NASUWT calls on HSE to intervene in “unsafe” school working conditions

The NASUWT has asked the HSE to intervene after government advice to teachers appeared to contradict safety regulations.

26 Nov 2021| News

The education union, NASUWT, has written to the Health and Safety Executive (HSE) urging it to intervene in “unsafe working practices in schools”.

The teachers’ body is “increasingly concerned” over “poor advice” its members have received over ventilating classrooms during the Covid pandemic.

Government guidance differs from HSE advice over the correct use of CO2 monitors that have been distributed to schools to measure air quality, leading to confusion among teachers.

In a letter to the HSE, shared with the Independent, the union criticises the government for not providing any suggestions on improving safety when monitor readings are too high.

The HSE advises that rooms in which there is continuous talking, singing or physical activity are unsafe when readings of over 800ppm are shown on CO2 monitors.

Dr Patrick Roach, General Secretary for the NASUWT, said this describes “virtually every room in school”, yet the Department for Education (DfE) says 800ppm is merely an “early indicator” of poor ventilation.

The government also advises teachers to continue working even if CO2 readings are too high, which Dr Roach believes to be against workplace regulations.

Geoff Barton, General Secretary of the Association for School and College Leaders, told the Independent that many school buildings are “relatively old” and cannot be ventilated sufficiently to maintain a safe level of air quality during the pandemic.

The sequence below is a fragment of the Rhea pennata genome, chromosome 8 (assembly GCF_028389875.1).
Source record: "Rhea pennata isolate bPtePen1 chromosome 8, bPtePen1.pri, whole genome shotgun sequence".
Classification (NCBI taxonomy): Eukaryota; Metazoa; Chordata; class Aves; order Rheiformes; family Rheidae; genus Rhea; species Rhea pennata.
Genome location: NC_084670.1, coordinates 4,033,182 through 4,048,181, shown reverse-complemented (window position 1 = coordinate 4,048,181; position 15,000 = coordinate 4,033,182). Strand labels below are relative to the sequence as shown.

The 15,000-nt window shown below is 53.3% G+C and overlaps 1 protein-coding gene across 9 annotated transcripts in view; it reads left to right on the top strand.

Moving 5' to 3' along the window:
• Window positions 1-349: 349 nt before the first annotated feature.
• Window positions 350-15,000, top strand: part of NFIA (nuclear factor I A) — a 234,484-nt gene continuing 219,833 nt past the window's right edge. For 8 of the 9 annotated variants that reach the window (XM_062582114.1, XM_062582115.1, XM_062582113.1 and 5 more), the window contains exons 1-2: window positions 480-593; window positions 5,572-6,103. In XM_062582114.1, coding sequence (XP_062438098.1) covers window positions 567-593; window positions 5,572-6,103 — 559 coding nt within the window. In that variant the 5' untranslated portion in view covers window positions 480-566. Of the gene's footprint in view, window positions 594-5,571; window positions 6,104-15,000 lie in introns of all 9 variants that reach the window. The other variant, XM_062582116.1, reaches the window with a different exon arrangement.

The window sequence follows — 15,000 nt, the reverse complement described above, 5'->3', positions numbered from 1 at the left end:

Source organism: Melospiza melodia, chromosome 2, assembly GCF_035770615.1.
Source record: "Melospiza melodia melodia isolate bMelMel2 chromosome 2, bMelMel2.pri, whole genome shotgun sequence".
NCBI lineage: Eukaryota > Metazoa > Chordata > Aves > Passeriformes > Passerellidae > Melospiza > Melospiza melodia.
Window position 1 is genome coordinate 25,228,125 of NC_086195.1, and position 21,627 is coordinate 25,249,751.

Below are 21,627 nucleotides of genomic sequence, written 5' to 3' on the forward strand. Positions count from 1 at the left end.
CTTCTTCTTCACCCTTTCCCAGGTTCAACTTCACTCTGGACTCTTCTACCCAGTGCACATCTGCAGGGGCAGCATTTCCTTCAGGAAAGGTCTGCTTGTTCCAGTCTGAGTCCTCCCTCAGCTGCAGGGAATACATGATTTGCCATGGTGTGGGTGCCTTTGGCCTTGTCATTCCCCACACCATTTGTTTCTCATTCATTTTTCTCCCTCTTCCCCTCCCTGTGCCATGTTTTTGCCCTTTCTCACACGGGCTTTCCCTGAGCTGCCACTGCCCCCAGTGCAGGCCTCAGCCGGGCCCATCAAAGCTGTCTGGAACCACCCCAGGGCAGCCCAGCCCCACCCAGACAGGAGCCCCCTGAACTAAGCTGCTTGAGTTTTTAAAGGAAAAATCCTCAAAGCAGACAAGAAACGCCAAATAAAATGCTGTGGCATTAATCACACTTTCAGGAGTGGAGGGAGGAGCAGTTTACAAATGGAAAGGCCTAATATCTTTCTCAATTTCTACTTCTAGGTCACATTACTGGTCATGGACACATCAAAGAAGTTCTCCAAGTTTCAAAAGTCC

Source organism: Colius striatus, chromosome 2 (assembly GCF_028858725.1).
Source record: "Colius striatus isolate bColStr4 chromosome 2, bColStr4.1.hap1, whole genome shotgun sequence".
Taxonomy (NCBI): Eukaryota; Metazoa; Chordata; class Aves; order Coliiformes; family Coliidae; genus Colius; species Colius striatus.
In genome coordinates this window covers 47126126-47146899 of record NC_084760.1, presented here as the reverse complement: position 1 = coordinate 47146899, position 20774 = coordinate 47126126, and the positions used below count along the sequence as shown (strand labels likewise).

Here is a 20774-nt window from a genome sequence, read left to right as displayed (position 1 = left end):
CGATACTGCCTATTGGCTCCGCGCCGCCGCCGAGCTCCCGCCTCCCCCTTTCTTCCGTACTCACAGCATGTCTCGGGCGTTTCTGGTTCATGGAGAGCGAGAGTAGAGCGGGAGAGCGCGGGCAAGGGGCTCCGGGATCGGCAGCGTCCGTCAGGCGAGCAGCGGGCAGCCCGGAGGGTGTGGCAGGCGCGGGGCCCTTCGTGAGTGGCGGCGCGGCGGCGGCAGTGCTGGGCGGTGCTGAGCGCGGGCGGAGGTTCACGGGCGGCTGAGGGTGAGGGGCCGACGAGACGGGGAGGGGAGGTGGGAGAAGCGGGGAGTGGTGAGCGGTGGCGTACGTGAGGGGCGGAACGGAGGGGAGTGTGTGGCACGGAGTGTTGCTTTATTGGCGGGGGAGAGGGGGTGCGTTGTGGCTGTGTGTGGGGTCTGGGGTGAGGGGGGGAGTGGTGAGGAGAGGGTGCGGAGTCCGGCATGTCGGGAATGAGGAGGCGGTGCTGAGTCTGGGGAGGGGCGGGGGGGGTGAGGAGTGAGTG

Indeed, one teacher told the newspaper she was getting readings as high as 2300ppm in her classroom but there was nothing she could do about it because she had already taken all measures possible to ventilate the space.

“The NASUWT is deeply concerned that the DfE guidance may give rise to unsafe working practices in schools, and could result in schools being in breach of statutory regulation,” Dr Roach said.

James Bowen, from the National Association of Head Teachers, agreed that more must be done. He said: “Getting CO2 monitors into schools was an important, if overdue, first step. However, the monitors themselves will not fix the issue of poor ventilation.”

He added: “Where these monitors are identifying issues that cannot be solved through simple, minor changes to the environment, then government needs to step in and provide more substantive solutions.”